RACE ACROSS AMERICA
(Solo rider. 3,000 miles. 10 days.)
Race Across America (RAAM) is one of the most respected and longest running endurance sports events in the world. RAAM is seen as a pinnacle of athletic achievement not only in cycling circles, but the greater sporting community as well.
RAAM has a rich and storied history. In 1982, four individuals raced from the Santa Monica Pier in Los Angeles to the Empire State Building in New York City. Covered by national television, the race captivated the public's imagination. Teams were added in 1992 and quickly became the most popular and fastest growing segment of the race. Relay team racing made the event accessible to any reasonably fit cyclist. The 2013 race will be the 32nd edition of RAAM.
There is no other race in the world like RAAM. The race inspires everyone whohas been a part of of it - racer, crew, staff, and fans alike. RAAM is the true test of speed, endurance, strength, and camaraderie - the ideal combination of work and fun! There is no race that matches the distance, terrain, and weather, no other event that tests a team's spirit from beginning to end.
RAAM 2013 begins in Oceanside, CA and ends in Annapolis, MD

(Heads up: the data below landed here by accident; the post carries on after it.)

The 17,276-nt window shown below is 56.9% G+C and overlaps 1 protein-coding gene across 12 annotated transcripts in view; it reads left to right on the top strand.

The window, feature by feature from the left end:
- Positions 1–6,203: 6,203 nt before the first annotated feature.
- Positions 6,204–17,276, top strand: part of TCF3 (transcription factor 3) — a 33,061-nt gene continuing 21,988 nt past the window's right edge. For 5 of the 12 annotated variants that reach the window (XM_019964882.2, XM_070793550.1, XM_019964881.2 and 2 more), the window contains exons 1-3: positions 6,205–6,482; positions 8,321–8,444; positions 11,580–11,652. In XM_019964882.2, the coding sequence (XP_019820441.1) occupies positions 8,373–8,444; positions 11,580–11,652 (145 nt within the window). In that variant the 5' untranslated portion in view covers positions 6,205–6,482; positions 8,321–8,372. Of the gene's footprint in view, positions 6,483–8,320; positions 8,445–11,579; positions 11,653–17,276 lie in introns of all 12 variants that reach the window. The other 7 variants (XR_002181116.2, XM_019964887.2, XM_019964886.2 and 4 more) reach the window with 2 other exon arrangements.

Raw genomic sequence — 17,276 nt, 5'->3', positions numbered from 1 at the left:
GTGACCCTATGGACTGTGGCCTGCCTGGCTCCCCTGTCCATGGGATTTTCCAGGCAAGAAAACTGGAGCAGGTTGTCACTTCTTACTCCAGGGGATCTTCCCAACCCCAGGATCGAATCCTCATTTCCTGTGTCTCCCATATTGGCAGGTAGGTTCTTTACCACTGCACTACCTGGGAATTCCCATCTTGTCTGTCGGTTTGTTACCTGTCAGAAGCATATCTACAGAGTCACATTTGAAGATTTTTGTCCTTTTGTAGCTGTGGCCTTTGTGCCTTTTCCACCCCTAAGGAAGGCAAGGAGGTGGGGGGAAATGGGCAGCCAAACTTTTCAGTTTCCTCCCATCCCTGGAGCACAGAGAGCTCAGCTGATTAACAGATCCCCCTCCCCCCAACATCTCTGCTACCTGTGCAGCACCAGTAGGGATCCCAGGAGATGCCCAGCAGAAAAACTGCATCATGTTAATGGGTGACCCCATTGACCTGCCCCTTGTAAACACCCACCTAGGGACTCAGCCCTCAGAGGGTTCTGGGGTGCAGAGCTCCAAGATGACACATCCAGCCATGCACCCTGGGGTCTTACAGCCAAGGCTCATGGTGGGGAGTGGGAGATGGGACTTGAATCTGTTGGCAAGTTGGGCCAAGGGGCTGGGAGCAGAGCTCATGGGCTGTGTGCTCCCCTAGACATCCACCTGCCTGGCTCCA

What makes RAAM different?
RAAM is a race! But unlike the three great European Grand Tours (Tour de France, Vuelta a Espana, and Giro de Italia), RAAM is not a stage race. RAAM is on continual stage, similar to a time trial. Once the clock starts, it does not stop until the finish line. RAAM is about 30% longer than the Tour de France. Moreover, racers must complete the distance in roughly half the time allowed for the Tour.
More importantly, RAAM is not limited to professional cyclists. RAAM is open to professional and amateur athletes alike. Solo racers must qualify to compete.
Racers must traverse 3000 miles across 12 states and climb over 170,000 vertical feet. Solo racers have a maximum of 12 days to complete the race, with the fastest finishing in just over eight days. Solo racers ride between 250 and 350 miles a day, balancing speed and the need for sleep.
Who races RAAM?
Racers come from all over the world and all walks of life. Racers are both amateurs and professionals. But, the majority of racers are ordinary people with a passion for riding their bicycle. Racers range in age from 13 to 75. Every years, there are racers from at least 15 countries. Over 25 countries have been represented in the 30-year history of the race. Approximately 40% of racers are from outside the US. Only about 15% of racers are women.
Racing for Charitable Causes
RAAM is an outstanding platform for raising money for charitable causes. Racers annually raise collectively in excess of $2 million for a wide range of charitable causes.
2011 Race Statistics
Material taken from raceacrossamerica.org